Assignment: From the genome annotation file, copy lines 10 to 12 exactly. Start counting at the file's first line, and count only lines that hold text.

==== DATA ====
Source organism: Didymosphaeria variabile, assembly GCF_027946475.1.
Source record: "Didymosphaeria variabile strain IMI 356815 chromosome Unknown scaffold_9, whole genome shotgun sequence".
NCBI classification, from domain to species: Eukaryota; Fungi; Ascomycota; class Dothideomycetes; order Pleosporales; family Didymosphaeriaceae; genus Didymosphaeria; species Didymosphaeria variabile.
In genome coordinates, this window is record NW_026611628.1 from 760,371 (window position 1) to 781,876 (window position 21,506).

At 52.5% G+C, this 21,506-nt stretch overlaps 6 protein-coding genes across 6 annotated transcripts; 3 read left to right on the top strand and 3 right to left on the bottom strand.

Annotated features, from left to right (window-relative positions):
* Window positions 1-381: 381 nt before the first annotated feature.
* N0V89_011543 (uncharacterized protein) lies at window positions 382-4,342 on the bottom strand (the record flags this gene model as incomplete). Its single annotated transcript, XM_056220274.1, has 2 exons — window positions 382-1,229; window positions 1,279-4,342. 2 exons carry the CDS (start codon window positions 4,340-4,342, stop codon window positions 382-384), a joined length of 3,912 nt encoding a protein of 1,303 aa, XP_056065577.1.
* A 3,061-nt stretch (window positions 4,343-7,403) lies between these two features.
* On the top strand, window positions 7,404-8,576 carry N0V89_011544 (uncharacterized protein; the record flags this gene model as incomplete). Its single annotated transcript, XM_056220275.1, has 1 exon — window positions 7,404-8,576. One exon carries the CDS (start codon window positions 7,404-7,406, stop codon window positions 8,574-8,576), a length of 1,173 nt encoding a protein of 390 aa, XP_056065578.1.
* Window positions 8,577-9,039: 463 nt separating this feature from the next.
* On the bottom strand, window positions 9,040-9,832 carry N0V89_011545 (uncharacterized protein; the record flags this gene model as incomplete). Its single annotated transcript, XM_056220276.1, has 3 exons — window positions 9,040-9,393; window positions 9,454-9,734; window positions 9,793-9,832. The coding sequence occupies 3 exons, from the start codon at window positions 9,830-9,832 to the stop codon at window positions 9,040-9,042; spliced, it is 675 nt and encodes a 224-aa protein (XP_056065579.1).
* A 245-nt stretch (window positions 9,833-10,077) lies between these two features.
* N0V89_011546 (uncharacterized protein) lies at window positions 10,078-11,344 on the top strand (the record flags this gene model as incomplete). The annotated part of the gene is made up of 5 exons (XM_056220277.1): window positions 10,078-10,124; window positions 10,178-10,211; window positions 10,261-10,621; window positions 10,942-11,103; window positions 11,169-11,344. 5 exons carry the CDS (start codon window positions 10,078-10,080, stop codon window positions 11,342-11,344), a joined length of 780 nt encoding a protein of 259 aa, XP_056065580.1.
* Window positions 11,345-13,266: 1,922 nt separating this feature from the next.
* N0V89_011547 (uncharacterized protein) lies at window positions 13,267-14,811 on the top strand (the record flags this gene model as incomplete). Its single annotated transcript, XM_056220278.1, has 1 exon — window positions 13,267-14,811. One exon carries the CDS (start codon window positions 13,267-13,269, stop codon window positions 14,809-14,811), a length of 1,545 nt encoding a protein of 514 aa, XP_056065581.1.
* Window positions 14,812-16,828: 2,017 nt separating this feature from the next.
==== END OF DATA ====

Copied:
* On the top strand, window positions 7,404-8,576 carry N0V89_011544 (uncharacterized protein; the record flags this gene model as incomplete). Its single annotated transcript, XM_056220275.1, has 1 exon — window positions 7,404-8,576. One exon carries the CDS (start codon window positions 7,404-7,406, stop codon window positions 8,574-8,576), a length of 1,173 nt encoding a protein of 390 aa, XP_056065578.1.
* Window positions 8,577-9,039: 463 nt separating this feature from the next.
* On the bottom strand, window positions 9,040-9,832 carry N0V89_011545 (uncharacterized protein; the record flags this gene model as incomplete). Its single annotated transcript, XM_056220276.1, has 3 exons — window positions 9,040-9,393; window positions 9,454-9,734; window positions 9,793-9,832. The coding sequence occupies 3 exons, from the start codon at window positions 9,830-9,832 to the stop codon at window positions 9,040-9,042; spliced, it is 675 nt and encodes a 224-aa protein (XP_056065579.1).